Synopsis: Biotechnologist Vergil Ulam creates biological computers with his lymphocytes in a San Diego based research center. When his employer orders him out of a responsible decision to immediately destroy his work, he injects them into his own body and leaves the company. The intelligent cells get more intelligent, multiply by the trillions and start to improve his body. Ulam can hear some music from them, thus the title.
Review: Please, be aware that this is the review for the novelette which Bear turned into a novel in 1985. This gray goo based on nanotechnology scenario was written before the term was coined in 1986. It wasn’t exactly the first SF story covering this topic (cfthis elaborate article) but certainly one of the most prominent ones, winning both Hugo and Nebula Awards. The story is quite flat on the protagonist’s characterization, its prose is fluent but not beautiful, but the pacing is great. What really impressed me was the development of the idea itself, being a concept driven story. It moved me to imagine how it would be so easy to completely destroy humans – and in this case by bringing new life into existence. Since a couple of years, the topic has become quiet and I wonder why. Overall, the novelette has aged very well.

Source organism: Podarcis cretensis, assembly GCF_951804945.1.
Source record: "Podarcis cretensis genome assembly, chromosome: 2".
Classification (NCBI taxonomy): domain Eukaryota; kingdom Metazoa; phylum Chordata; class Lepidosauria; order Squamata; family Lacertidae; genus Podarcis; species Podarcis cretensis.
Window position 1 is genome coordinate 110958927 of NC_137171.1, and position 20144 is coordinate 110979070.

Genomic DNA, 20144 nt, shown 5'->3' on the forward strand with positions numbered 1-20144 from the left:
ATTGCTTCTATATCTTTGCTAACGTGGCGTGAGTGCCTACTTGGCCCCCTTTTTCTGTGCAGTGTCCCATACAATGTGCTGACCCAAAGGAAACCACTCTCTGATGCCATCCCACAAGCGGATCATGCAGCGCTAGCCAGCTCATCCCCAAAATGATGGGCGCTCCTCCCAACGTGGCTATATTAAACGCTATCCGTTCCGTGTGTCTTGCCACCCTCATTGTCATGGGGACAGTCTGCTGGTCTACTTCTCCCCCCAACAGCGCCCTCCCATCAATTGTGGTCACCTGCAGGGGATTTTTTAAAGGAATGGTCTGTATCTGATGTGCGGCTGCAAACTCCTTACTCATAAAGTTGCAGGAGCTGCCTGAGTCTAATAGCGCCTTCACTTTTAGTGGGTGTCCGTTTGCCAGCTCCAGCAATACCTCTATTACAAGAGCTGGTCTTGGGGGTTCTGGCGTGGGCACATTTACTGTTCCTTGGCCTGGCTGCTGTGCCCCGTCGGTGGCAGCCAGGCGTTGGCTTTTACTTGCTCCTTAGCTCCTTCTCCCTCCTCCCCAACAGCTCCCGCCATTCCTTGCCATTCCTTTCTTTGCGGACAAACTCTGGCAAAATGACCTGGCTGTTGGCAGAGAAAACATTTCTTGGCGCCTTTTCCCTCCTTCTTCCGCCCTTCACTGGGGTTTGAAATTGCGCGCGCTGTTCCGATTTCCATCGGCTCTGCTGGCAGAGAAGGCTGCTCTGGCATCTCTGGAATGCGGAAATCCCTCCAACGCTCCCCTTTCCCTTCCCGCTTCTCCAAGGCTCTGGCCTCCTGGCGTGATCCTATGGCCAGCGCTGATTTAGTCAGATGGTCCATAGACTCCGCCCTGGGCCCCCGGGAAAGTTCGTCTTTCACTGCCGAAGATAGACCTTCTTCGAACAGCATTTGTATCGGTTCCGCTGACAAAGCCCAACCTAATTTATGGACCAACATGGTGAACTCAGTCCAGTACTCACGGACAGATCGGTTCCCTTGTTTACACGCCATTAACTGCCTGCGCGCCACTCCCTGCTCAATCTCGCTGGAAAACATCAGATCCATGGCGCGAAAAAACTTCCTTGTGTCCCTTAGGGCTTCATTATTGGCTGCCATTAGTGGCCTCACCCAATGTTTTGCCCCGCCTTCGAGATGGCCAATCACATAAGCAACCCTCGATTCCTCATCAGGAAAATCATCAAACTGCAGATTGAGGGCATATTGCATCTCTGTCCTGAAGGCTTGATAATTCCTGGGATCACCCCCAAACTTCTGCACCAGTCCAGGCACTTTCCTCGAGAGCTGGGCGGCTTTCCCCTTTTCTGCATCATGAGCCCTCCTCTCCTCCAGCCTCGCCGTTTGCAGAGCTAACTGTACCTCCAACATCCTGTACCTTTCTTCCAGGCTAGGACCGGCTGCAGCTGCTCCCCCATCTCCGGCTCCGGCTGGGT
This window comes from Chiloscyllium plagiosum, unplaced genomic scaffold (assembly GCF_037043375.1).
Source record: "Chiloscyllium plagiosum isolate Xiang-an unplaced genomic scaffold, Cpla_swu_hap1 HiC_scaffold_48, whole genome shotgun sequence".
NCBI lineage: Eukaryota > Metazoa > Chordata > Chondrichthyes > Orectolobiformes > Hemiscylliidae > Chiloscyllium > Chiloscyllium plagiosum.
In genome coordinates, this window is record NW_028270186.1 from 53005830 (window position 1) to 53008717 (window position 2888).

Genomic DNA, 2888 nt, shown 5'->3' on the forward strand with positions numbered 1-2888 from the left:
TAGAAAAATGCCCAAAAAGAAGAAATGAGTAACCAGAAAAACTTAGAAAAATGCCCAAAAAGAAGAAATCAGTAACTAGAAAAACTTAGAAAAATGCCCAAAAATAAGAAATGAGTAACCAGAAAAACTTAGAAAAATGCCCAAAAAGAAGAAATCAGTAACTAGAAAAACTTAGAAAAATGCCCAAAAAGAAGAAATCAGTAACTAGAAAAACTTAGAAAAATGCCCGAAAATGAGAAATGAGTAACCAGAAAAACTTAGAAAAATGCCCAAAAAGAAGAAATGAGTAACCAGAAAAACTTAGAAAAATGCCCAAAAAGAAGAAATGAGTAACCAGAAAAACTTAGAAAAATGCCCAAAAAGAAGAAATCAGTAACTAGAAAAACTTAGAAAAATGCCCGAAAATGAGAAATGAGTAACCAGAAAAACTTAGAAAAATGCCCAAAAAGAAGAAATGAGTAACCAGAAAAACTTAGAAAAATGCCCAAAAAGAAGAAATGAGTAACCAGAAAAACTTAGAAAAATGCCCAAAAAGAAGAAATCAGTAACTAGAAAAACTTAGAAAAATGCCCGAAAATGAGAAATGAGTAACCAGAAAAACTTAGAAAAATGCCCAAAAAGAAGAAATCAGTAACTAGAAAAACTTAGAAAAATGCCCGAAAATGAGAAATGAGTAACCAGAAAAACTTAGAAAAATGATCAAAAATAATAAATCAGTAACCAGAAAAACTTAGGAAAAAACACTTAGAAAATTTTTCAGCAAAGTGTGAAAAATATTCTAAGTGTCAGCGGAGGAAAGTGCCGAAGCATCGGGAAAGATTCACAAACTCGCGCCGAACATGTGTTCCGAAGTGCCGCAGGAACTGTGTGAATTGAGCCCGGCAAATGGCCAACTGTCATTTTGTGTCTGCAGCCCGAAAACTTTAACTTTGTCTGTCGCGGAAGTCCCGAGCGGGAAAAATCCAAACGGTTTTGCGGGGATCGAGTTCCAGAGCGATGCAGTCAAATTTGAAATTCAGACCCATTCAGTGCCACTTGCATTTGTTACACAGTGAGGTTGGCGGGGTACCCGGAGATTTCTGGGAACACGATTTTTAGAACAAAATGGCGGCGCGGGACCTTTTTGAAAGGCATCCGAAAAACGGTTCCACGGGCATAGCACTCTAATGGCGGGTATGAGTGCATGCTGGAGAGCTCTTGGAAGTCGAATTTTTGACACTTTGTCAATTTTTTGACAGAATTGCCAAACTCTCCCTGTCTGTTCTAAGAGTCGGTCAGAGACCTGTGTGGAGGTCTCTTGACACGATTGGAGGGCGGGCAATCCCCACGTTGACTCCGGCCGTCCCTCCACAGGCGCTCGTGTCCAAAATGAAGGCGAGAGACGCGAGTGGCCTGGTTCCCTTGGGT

Meta: isfdb. It won the 1984 Hugo and Nebula awards.